The World Health Organization’s (WHO) director general will open the 71st World Health Assembly by discussing the ambitious agenda which aims to save 29 million lives from deadly diseases by 2023.
Taking place in Geneva, Switzerland, ministers of health and other delegates from the WHO’s 194 member states will join Dr Tedros Adhanom Ghebreyesus in discussing a range of issues regarding deadly diseases, including the organisation’s Sustainable Development Goals (SDGs).
Tedros said in a report on the WHO’s website: “This is a pivotal health assembly. On the occasion of WHO’s 70th anniversary, we are celebrating seven decades of public health progress that have added 25 years to global life expectancy, saved millions of children’s lives, and made huge inroads into eradicating deadly diseases such as smallpox and, soon, polio.
“But the latest edition of the World Health Statistics, published yesterday, shows just how far we still have to go. Too many people are still dying of preventable diseases, too many people are being pushed into poverty to pay for healthcare out of their own pockets and too many people are unable to get the health services they need. This is unacceptable.”
Addressing deadly diseases
Next week’s health assembly comes as an outbreak of Ebola was recently reported in central Africa. The WHO’s General Programme of Work will address such challenges and progress towards the SDGs.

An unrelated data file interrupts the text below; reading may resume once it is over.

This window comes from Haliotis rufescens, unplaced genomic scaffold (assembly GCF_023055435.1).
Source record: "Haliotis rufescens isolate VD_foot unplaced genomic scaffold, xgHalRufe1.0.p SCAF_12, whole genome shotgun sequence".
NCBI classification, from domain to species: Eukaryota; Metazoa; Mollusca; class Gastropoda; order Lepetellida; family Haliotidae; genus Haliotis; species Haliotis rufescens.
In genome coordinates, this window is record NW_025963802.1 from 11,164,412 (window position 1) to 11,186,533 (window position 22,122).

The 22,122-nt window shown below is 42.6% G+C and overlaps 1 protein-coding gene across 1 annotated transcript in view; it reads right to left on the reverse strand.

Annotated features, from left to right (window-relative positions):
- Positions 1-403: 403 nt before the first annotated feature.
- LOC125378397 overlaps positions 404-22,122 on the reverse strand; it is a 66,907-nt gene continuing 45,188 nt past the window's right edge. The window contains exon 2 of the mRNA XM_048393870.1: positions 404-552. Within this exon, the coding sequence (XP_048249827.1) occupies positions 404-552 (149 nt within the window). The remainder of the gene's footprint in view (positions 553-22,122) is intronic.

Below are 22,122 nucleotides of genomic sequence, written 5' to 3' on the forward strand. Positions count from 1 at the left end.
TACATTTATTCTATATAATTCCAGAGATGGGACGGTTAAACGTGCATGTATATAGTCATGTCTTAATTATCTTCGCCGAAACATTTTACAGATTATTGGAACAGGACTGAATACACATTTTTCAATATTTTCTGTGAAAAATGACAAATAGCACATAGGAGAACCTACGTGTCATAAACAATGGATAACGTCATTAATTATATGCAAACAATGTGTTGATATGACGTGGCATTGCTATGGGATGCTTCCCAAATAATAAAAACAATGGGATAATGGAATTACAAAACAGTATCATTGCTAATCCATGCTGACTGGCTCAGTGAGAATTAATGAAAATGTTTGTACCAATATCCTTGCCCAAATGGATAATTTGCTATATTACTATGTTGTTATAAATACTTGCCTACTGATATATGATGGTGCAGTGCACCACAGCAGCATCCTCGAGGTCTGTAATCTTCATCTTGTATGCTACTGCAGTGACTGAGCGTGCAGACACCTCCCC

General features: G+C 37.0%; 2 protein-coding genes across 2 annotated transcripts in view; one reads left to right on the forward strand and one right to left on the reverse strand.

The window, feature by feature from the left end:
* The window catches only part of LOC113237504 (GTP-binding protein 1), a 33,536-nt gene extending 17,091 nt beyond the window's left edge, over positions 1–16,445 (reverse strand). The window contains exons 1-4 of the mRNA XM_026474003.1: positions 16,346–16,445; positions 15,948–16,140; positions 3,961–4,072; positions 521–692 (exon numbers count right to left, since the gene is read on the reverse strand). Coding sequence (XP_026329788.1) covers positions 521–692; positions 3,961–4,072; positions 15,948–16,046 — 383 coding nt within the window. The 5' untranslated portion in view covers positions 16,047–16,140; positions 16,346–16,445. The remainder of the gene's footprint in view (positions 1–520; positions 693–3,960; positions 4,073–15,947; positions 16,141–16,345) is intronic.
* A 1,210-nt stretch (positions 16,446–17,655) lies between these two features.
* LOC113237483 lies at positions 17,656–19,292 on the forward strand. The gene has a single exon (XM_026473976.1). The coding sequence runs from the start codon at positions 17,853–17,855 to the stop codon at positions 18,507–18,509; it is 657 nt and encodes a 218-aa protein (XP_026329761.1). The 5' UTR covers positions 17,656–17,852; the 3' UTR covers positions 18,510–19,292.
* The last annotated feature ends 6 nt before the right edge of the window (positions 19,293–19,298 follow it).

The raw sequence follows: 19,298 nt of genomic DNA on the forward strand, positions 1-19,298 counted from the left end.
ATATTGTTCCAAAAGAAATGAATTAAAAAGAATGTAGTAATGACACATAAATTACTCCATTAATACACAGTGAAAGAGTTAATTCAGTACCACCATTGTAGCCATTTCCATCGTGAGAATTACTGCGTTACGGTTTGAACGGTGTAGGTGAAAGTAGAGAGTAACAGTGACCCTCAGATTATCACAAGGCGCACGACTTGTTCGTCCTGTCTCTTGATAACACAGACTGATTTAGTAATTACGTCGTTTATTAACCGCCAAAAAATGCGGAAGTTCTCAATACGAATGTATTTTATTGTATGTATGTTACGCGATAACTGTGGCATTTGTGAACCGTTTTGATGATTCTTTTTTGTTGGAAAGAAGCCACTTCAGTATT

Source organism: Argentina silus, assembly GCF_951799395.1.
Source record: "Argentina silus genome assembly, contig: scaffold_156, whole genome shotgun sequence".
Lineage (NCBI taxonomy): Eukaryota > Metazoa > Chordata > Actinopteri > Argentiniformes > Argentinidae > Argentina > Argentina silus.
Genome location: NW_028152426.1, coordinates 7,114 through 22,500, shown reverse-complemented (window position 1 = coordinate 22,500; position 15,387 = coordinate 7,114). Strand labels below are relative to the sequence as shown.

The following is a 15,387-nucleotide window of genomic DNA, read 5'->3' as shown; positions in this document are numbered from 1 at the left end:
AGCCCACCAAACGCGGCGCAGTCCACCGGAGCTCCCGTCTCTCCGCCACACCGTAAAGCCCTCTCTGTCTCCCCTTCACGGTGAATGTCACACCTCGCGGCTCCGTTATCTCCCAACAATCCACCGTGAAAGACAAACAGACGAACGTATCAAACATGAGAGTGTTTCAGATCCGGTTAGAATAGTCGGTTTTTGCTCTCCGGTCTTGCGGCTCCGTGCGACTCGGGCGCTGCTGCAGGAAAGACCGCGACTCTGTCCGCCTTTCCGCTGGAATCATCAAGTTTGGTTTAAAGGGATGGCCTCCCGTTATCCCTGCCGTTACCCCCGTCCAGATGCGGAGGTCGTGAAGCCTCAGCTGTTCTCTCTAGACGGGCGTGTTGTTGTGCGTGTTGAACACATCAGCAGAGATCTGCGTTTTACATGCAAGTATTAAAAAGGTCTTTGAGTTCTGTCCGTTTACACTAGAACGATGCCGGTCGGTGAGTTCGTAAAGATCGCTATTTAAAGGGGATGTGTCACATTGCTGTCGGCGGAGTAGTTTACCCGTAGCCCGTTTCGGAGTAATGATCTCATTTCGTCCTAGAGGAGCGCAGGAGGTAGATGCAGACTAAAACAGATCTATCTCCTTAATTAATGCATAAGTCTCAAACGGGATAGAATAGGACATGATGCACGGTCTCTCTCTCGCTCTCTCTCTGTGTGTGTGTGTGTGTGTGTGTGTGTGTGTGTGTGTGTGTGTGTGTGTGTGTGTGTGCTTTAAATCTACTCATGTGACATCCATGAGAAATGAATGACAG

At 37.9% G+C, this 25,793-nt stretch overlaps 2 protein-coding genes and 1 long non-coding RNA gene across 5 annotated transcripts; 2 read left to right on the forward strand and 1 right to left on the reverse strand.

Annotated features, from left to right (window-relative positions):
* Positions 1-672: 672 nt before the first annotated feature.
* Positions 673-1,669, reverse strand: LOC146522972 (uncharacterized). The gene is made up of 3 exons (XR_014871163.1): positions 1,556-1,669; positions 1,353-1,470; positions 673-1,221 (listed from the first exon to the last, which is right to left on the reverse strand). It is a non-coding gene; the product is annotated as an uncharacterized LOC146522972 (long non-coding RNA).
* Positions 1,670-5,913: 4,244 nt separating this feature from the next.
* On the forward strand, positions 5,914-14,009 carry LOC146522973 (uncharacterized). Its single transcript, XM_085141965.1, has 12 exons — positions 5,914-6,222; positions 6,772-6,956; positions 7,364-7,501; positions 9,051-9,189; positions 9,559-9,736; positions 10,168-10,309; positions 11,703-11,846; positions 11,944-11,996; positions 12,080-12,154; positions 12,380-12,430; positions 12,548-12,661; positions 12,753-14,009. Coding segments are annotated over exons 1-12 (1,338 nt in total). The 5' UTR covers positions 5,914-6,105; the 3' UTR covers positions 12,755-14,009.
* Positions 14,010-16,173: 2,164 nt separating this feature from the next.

This is a result of 12 months of intensive discussion with countries, experts, and partners, which focuses on the so-called ‘triple billion’ targets:
- One billion more people benefitting from universal health coverage;
- One billion more people better protected from health emergencies; and
- One billion more people enjoying better health and wellbeing.
Tedros added: “We are transforming how we work to achieve our vision of a world in which health is a right for all. We are changing the way we do business.”
Additional topics of discussion
Other topics to be covered at the meeting will be the WHO’s work in:
- Health emergencies;
- Physical activity;
- The global snakebite burden; and
- Rheumatic heart disease.
Source: World Health Organiztion